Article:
WHILE, FOR

--

WHILE Loop

while (condition){


statements;….

}

--

DO
-
WHILE Loop:
do at least once

Do{


statements;….

}while(condition)

--

FOR Loop

For (initial values; test; increment)

{ statement;

}

last

Declare that this is the last statement in the
loop

next

Start a new iteration of the loop

Two control statements for loop:

Basic IO

Input

Keyboard (STDIN)

$m_input=<STDIN>;


# wait for the input unt the new line character

Input


file

Open(MYFILEHANDLE, “<mySeqFileName”):

@all_lines=<MYFILEHANDLE>;

Close(MYFILEHANDLE);

Output

Screen


print STDOUT “Hello, ISU
-
BCBSI class!”;


print “Hello, ISU
-
BCBSI class!”;


Output

File

Open(MYFILEHANDLE, “>mySeqFileName”);


print MYFILEHANDLE $m_line;

Close(MYFILEHANDLE);

File IO

Desc

<

read

>

write

+>

read and write

>>

append

| CMD

open a pipe to CMD

CMD |

open a pipe from CMD

File Test Operator

desc

-
r


readable

-
x

executable

-
e

exists

-
d

a directory?

Subroutine & Functions


1. No difference for subroutine and functions in perl. Use subroutine all the time.

2. How to call sub: & is used before the sub name

3. Arguments are passed in the subroutine by a special array @_.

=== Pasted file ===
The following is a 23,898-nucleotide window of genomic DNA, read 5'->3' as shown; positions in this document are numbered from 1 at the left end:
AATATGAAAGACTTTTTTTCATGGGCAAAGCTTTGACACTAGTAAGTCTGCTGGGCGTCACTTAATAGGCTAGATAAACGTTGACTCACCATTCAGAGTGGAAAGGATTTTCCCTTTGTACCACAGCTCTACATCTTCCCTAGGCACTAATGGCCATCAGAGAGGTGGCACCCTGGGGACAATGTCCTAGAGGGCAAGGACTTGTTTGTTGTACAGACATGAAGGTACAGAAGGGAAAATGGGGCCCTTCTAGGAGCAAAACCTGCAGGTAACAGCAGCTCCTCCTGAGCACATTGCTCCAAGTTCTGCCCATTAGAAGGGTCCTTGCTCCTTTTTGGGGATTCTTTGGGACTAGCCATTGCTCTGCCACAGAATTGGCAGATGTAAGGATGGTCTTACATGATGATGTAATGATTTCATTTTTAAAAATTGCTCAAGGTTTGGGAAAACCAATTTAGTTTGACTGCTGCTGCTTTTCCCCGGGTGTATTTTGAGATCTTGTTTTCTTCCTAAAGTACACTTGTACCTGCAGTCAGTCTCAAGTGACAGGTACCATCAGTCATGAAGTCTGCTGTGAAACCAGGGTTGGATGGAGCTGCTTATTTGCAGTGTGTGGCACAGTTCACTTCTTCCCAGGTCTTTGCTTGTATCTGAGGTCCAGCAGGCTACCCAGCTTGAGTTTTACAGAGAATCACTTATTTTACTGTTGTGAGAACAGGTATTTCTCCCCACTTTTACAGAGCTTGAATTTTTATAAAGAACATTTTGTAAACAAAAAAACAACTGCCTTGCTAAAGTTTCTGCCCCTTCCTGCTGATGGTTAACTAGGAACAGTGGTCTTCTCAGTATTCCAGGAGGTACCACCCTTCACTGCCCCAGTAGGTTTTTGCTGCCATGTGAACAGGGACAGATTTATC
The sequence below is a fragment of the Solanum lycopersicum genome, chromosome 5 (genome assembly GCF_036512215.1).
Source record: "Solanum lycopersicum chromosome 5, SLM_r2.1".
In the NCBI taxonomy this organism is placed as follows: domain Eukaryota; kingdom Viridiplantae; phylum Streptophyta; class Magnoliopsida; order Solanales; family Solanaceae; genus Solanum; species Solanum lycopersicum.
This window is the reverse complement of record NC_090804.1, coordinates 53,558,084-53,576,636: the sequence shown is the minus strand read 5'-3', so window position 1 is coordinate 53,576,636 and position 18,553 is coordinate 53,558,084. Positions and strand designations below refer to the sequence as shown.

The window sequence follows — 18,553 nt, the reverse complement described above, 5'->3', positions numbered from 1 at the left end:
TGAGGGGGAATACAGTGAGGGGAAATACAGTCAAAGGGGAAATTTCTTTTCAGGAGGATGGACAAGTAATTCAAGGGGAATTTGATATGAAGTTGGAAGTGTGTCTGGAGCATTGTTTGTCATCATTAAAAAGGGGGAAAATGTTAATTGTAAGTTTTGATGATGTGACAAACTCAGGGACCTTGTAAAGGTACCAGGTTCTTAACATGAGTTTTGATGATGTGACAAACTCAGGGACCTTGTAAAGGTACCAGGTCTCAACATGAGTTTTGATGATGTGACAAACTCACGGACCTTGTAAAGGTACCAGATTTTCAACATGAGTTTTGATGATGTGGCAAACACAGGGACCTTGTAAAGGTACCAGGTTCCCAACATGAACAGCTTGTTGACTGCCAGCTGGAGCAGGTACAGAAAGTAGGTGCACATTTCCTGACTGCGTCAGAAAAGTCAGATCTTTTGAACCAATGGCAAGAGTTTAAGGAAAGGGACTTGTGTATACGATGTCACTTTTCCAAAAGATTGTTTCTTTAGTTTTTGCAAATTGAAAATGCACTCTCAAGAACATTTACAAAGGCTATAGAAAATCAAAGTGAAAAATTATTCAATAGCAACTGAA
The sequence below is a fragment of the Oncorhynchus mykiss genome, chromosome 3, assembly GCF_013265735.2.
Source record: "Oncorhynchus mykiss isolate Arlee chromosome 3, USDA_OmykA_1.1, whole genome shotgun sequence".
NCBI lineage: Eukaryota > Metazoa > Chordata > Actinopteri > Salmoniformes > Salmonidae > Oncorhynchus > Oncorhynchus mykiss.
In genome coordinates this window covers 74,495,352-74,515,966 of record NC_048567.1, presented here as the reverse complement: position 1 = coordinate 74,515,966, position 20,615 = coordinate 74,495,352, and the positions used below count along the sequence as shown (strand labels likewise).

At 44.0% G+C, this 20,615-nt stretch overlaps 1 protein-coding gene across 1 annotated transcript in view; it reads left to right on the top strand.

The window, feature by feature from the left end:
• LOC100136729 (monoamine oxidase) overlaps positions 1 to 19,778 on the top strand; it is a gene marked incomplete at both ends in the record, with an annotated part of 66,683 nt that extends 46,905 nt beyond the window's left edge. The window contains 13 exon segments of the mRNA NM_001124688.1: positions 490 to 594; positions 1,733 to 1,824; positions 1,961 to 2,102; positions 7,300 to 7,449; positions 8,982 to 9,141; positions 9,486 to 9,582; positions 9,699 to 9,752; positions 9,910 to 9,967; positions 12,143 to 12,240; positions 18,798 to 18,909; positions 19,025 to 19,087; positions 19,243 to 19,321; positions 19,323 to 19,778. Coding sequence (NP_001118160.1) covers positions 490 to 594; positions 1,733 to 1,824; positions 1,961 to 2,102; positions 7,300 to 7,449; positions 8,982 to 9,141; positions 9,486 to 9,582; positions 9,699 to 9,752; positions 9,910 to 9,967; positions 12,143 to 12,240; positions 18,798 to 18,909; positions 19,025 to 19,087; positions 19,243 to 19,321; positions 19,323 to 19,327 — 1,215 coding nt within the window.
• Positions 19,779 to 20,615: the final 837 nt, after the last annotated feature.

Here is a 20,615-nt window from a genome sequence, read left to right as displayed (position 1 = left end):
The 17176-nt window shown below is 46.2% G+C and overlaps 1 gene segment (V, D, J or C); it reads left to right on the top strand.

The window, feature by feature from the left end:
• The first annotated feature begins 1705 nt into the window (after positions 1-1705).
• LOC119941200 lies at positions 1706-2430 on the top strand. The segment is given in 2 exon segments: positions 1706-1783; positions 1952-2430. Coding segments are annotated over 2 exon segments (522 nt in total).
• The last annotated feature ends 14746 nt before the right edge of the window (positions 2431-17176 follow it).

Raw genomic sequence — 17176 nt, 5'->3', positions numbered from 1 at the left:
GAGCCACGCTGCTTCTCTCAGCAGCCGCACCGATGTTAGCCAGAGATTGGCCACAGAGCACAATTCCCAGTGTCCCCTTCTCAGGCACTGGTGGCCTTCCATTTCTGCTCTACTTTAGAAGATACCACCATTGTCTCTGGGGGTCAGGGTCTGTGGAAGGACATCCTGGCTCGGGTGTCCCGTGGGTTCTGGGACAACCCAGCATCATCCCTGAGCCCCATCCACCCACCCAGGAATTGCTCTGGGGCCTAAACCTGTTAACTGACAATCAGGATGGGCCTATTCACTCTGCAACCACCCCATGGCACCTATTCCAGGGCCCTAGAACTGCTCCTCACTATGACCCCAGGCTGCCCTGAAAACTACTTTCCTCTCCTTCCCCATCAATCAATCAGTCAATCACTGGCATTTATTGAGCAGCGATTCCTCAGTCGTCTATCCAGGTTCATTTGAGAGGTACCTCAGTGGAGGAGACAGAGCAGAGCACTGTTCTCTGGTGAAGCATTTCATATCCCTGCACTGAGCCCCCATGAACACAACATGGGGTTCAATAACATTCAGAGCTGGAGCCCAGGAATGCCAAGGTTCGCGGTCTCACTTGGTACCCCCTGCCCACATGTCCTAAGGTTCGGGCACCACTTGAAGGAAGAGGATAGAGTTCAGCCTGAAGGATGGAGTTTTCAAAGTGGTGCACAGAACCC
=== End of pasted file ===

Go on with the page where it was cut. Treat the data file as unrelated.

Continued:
#demo calls subroutine


$g_msg=“calling from outside”;

&get_msg($g_msg);

print $g_msg, “
\
n”;


sub get_msg()

{


$m_msg= $_[0]; # Arguments are listed in @_


print $m_msg, “
\
n”;


$g_msg =“hello from sub”; # the global variable is updated here!!!! Scope issue

}









Anti
-
bugging

#all variables must be declared before being used.

use strict;


# give warning msg

use warnings;


# a little bit more info than use warnings

use diagnostics;


# Limit the scope of variables


my(): lexical scope, visible in the scope of the current block that defines it
only.




local(): does not create a private variable, but let the global variable has
a temp value and be restored to the old values when the variable is
out of scope.


debugging


1. print out or comment out



2 run perl debugger


perl
-
d your script.pl


db> h


db>n # next step


db> x $your_var # to exam the value

More String Manipulation:split, match & regular expression


Split:

$NTStr = “A:T:G:C";

@NTlist= split(/:/, $NTStr );

Matching:

$NTStr=“ATGCAAAAAAA”;

$NTStr =~ /GC/;

Substitute:

$NTStr=“ATGCAAAAAAA”;

$NTStr =~ s/AAA/A/

Translation: character
-
by
-
character
translation


$NTStr = “ATGCAAAAAAA”;

$NTStr =~ tr/ATGC/TACG/ ;


summary







Data Types, Variables and Operations

Control Structures

Basic IO

Subroutines & Functions

More String Manipulation

Debug